Experts call it 'ridiculous' to say having more than two children is bad for Earth.
In order to stop global warming, people should recycle, drive smaller cars and limit procreation - at least according to a paper published today by Britain's Optimum Population Trust (OPT).
"The most effective personal climate-change strategy is limiting the number of children one has," the report states. "The most effective national and global climate-change strategy is limiting the size of the population."
John Guillebaud, co-chairman of OPT, claimed if a couple has two children instead of three, it cuts the family's carbon dioxide output by the equivalent of 620 return flights from London to New York each year.
"The effect on the planet of having one child less is an order of magnitude greater than all these other things we might do, such as switching off lights," he said. "The decision to have children should be seen as a very big one and one that should take the environment into account."
Stuart Shepard, a meteorologist and spokesman for Focus on the Family Action, said humans should never be placed on a scale against the amount of carbon dioxide they produce.
"We are created in the image of God," he said, "and to say the planet would be better off without us contradicts the design of Creation."
Dan Gainor, director of the Business & Media Institute and Boon Pickens Free Market Fellow, said it's ridiculous that an organization touting itself as an environmental group is against one of the planet’s species.
"Human beings are the greatest resource we have on the planet,"Gainor said.
Such groups view people and animals as equals, he said. "But we've somehow 'altered the balance,' so that makes us bad."
In the eyes of extreme environmental groups, the grizzly bear that attacks you in the wild is doing its job, Gainor said. In the eyes of those same groups, the activity of mankind is evil.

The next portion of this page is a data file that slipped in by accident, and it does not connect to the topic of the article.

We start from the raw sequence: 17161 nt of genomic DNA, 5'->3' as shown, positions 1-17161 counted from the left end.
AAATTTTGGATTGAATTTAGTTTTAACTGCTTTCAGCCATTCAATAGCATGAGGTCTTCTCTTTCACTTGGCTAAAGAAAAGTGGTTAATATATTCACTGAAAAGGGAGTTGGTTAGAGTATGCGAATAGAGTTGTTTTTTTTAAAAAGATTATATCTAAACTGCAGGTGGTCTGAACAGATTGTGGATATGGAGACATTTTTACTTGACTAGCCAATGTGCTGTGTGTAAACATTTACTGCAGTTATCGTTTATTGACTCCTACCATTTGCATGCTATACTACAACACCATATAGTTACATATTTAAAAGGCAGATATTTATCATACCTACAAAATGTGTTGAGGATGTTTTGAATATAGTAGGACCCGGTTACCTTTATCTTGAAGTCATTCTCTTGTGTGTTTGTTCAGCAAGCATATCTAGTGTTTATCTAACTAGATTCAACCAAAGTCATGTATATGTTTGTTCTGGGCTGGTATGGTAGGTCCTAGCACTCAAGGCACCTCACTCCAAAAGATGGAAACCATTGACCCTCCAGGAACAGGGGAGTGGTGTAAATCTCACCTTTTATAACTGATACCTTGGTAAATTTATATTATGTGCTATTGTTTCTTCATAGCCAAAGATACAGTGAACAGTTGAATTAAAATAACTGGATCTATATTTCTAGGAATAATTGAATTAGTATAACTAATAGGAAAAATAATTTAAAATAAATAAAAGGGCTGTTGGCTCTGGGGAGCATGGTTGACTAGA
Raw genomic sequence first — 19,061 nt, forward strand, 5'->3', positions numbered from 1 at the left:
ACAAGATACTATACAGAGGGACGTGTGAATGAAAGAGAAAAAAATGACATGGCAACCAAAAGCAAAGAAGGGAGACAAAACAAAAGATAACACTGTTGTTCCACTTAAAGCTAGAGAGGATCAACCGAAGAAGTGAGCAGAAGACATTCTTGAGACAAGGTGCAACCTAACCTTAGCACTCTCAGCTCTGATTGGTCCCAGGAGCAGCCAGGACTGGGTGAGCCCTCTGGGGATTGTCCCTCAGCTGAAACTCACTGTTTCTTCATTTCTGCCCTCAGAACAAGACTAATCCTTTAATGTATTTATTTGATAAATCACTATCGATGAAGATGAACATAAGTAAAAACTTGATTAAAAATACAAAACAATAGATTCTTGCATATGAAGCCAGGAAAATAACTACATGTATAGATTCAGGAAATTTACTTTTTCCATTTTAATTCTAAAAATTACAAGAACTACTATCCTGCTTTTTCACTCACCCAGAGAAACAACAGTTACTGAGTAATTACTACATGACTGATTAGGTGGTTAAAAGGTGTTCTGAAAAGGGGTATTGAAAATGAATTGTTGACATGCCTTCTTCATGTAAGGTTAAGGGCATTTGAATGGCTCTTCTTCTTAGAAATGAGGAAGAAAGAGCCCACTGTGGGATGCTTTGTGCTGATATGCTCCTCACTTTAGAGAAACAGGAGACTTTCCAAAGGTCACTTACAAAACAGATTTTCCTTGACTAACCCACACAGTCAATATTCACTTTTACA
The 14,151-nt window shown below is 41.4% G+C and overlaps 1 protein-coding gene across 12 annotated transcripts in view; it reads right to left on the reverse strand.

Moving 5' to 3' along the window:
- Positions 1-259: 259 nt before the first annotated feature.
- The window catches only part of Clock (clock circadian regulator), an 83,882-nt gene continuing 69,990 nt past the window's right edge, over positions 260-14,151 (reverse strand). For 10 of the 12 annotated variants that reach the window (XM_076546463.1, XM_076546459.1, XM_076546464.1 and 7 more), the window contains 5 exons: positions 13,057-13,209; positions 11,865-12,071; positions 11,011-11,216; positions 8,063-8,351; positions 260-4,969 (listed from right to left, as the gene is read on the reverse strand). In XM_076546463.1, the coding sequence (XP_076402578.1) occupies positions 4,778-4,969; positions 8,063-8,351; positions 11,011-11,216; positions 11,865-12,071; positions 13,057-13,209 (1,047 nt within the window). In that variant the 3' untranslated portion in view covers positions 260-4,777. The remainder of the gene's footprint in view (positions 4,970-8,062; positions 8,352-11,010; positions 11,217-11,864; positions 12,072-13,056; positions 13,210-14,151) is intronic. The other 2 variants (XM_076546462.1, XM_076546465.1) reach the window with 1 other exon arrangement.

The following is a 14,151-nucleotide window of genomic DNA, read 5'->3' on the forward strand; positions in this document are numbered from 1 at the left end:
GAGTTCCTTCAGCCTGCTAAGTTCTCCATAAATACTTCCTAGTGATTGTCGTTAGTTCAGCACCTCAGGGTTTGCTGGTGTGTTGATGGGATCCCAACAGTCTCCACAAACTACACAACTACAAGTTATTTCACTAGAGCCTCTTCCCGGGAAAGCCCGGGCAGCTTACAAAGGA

The OPT report came on the same day that Gainor found an article online by Paul Watson, founder of the Sea Shepherd Conservation Society, who described humans as "the AIDS of the Earth."
"This is the extreme, utterly bizarre end of the environmental movement that you see in science fiction movies," Gainor said. "That's how they view human beings - but conveniently never themselves. They think they're the great enlightened ones."
Shepard said such a mindset is obviously flawed.
"It's obvious to the rest of us that there's something fundamentally wrong with seeing everything on planet Earth as 'natural' except for the humans," he said. “Why are we always viewed as if we were alien beings dropped on the planet by mistake?"
The OPT paper and the writings of Watson, Gainor said, are not isolated incidents.
"We've had Sheryl Crow calling for people to use less toilet paper; we've had Al Gore on Capitol Hill," Gainor said. "And right now Congress is still considering a bill that would mandate what light bulbs we can use. This is the eco-movement. This is what Congress is acting on right now."
Shepard said the report illuminates that the debate over global warming has never been about science - it's all about politics.
"Global-warming alarmism is not a scientific issue that found political support," he said, "this is a political movement that was looking for something to exploit in hopes of attaining elected office."
Talk Show America 5/08/2007